Measuring Cost of Ownership in Document Review

Despite technological advances and historically low pricing, legal departments continue to struggle to reduce the cost of document review without sacrificing quality, and potentially increasing the risks associated with review and production.


To best manage the cost of document review, particularly for large-scale complex matters, a firmer understanding of all of the required activities associated with document review, including who is best situated to complete those tasks, how efficiently they are doing so, and at what cost, may be necessary. In short, it can often be the case that the allocation of resources, and how the capabilities of external providers enable a different (and more efficient) allocation of resources, has the highest impact on “total cost.”

As is the case with most services, there are three primary factors to consider:

  1. Unit Cost: Hourly or other per unit rates (e.g., per document rates)
  2.  Process Effectiveness: More effective allocation of work and resources
  3. Process Efficiency: Reduction in “waste,” such as rework and other inefficiencies that may exist in a process.

1. Unit Cost

Many consumers of legal services, and by extension service providers, focus exclusively on Factor 1: unit cost. However, often “the lowest cost” on a per unit basis can produce a higher total cost of ownership due to ineffective or inefficient processes. Add to this the increasing scale and complexity of eDiscovery, and we are at a point where the negative impact of wasteful or ineffective processes and lower-quality work product far outpaces any hoped for cost reduction through simple per unit price reductions.

To stabilize, and perhaps even reverse this trend, it will require more than the incremental gain available from unit pricing reductions. What is required is a more dynamic approach to delivering these services based on more efficient and effective processes, improved resource allocation, and better use of technology. This will produce a total cost of discovery that is lower in real terms.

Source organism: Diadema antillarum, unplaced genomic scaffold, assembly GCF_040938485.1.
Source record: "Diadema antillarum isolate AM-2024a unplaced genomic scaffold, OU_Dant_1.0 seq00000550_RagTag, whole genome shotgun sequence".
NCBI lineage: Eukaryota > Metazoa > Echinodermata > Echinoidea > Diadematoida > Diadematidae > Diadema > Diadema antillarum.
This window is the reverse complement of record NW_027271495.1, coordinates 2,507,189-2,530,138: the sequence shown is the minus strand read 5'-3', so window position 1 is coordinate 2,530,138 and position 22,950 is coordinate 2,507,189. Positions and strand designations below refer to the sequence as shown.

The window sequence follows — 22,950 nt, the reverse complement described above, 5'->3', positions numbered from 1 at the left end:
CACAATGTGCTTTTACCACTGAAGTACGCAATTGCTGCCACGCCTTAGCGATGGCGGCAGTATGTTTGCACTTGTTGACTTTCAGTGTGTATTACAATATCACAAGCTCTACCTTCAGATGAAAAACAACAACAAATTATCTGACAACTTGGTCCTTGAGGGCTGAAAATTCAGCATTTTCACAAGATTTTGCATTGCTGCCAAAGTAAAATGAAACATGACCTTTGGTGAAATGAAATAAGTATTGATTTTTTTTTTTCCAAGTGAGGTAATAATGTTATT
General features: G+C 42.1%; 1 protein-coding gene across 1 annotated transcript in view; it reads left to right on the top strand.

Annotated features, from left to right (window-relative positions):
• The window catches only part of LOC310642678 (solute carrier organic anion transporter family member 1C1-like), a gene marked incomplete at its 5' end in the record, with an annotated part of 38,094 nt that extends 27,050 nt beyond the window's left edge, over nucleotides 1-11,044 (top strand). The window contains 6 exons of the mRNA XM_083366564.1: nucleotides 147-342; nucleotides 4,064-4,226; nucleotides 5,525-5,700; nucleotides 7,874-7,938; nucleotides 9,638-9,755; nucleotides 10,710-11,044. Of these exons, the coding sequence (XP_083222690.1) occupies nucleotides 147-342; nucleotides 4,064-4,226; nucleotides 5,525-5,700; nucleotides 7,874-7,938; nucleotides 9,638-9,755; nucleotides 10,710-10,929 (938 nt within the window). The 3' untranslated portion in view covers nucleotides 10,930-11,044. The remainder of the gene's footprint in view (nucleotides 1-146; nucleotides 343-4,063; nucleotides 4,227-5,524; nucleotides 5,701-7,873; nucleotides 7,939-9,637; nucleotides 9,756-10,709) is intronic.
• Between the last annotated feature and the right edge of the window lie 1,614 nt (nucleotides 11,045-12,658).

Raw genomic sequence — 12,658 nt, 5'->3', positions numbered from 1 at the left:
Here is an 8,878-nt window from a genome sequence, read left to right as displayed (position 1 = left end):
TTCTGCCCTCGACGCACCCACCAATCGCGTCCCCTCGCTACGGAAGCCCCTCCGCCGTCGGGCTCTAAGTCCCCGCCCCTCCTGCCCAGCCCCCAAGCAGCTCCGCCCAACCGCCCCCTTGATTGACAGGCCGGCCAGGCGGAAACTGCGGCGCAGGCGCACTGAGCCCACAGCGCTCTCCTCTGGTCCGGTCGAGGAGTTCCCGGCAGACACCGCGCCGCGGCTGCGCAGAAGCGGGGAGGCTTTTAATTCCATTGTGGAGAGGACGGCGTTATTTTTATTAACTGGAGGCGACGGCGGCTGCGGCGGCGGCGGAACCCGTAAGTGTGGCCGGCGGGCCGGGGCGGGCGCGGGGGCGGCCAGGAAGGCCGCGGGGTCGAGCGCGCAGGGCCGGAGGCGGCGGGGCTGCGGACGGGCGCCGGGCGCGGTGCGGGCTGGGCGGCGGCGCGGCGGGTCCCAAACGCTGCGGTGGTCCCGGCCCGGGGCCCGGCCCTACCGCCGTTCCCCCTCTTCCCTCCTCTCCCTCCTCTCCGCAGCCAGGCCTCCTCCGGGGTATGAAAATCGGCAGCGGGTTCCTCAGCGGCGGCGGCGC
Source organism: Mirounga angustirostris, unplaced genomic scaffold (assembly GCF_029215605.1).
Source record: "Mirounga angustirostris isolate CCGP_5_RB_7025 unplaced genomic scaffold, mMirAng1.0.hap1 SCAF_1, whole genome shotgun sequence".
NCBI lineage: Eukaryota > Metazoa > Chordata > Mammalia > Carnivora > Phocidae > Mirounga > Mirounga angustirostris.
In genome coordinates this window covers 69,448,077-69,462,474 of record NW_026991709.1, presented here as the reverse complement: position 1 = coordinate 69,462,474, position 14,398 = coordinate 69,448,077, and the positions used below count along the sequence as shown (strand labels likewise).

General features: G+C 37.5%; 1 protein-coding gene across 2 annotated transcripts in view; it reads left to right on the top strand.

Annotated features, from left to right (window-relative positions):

Ultimately a low unit cost has no value if the processes are such that the total cost resulting from sub-optimal processes and poor resource allocation (such as ineffective distribution of work among outside counsel, technology vendor, and document review provider) is in fact higher. While certain wage arbitrage advantages (unit cost) may be beneficial in the short‑term, it is unequivocally process expertise and overall capability that delivers sustainable cost advantage.

In short, to calculate value-add and true total cost, the impact of factors two and three (optimized processes) must be included in the calculus.

2. Process Effectiveness

A key aspect of cost containment in document review is properly allocating review and project management tasks among the three providers typically responsible for document review and production. This allocation of resources has perhaps the highest impact on total cost:

  1. The document review provider,
  2. Review platform (technology) provider, and
  3. Outside counsel.

All document review-related work should be allocated to the lowest-cost resources that are able to effectively complete that specific task and meet the required quality standards.

Under the traditional document review model, in which a document review vendor provides only basic first pass review services with limited, if any, quality control, project management, or detailed issue coding, the law firm and technology vendor must take primary responsibility for a significant number of additional tasks.

The inability of a document review provider to maintain high levels of quality and deliver comprehensive, managed services in multiple areas has a significant and very direct impact on the total cost of review. In such cases, the cost attributable to the document review provider may appear deceptively low as it fails to account for the transfer of work to far more costly providers or more senior and more expensive resources within a service provider.

On the other hand, document review providers that are structured to absorb the maximum delegable work and expertly manage many of the tasks and work streams otherwise shifted to higher cost resources have a significant advantage. They are able to provide a finished product with far less reliance on technology consultants or rework by outside counsel performing these tasks at significantly higher rates.